More than 40% of the inhabitants of an Italian town called Vó, who tested positive for COVID-19, had no symptoms of the disease, according to a new study. This suggests the importance of asymptomatic cases in the spread of the pandemic and the need for widespread testing, the researchers argued.
The town, with a population of nearly 3,200 people, experienced Italy’s first COVID-19 death on 21 February. The town was put into immediate quarantine for 14 days and during this time the researchers tested most of the population for infection, both at the start of the lockdown and after two weeks.
The testing showed that 2.6% of the population tested positive, but after a few weeks the figure dropped to 1.2%. At both times, around 40% of the positive cases had no symptoms. The results show that it took an average of 9.3 days for the virus to be cleared from someone’s body.
Meanwhile, the results also indicated that none of the children under ten years old in the study tested positive for COVID-19, despite several living with infected family members. This is in contrast to adults living with infected people, who were very likely to test positive.
Co-lead researcher Professor Andrea Crisanti, said in a statement: “Our research shows that testing of all citizens, whether or not they have symptoms, provides a way to manage the spread of disease and prevent outbreaks getting out of hand. Despite ‘silent’ and widespread transmission, the disease can be controlled.”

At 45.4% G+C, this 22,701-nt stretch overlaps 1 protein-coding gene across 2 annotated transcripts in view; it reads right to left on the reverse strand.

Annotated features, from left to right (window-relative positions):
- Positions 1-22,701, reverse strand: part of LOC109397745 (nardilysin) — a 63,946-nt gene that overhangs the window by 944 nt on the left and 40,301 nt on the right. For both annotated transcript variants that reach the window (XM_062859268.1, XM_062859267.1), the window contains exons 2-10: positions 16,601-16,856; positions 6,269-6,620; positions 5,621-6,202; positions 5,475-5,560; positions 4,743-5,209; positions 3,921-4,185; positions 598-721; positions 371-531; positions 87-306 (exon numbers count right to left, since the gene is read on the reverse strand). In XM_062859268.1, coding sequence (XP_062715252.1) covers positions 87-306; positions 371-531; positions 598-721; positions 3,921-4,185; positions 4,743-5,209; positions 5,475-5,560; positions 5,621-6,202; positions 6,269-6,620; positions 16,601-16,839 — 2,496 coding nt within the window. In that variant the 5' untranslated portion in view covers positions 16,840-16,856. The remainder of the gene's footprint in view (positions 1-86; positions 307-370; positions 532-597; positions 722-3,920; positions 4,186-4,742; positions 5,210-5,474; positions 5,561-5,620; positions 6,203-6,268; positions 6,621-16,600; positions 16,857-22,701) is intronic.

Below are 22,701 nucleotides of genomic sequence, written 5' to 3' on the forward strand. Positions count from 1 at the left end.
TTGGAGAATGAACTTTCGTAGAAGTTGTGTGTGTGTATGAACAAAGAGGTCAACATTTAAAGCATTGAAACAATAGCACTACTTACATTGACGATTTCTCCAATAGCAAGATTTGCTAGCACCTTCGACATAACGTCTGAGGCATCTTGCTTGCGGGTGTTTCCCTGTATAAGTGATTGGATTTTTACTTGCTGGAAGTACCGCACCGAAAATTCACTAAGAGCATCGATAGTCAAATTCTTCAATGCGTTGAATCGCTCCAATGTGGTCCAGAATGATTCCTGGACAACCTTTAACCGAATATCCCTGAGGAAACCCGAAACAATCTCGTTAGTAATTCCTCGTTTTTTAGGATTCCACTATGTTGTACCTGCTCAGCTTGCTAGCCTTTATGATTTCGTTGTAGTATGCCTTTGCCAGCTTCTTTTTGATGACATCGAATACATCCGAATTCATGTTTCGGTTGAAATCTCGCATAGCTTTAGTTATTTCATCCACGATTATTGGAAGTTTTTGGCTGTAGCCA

The results of the mass testing program in Vò were useful for the wider Veneto region, where all the contacts of positive cases were offered testing. This had a big impact on the course of the epidemic in Veneto compared to other regions of Italy, said Crisanti, who described it as a model to follow to limit the spread of the virus.
Crisanti became a celebrity in Italy for advocating widespread testing well before it became official World Health Organization (WHO) guidance. He called for broad testing even before the first case came to light in Italy in February. However, his request was rejected by officials in his northern Veneto region, who relied initially on guidance from the WHO.
As well as identifying the proportion of asymptomatic cases, the researchers also found that asymptomatic people had a similar “viral load,” the total amount of virus a person has inside them, as symptomatic patients. The viral load appeared to decrease in people who had no symptoms at the onset of infection, but who later developed symptoms.
This suggests that asymptomatic and pre-symptomatic transmission could contribute significantly to the spread of disease, making testing and isolating even more important in controlling outbreaks.
“The study demonstrates that the early identification of infection clusters and the timely isolation of symptomatic as well as asymptomatic infections can suppress transmission and curb an epidemic in its early phase,” said co-lead researcher Ilaria Dorigatti. “This is particularly relevant today, given the current risk of new infection clusters and of a second wave of transmission.”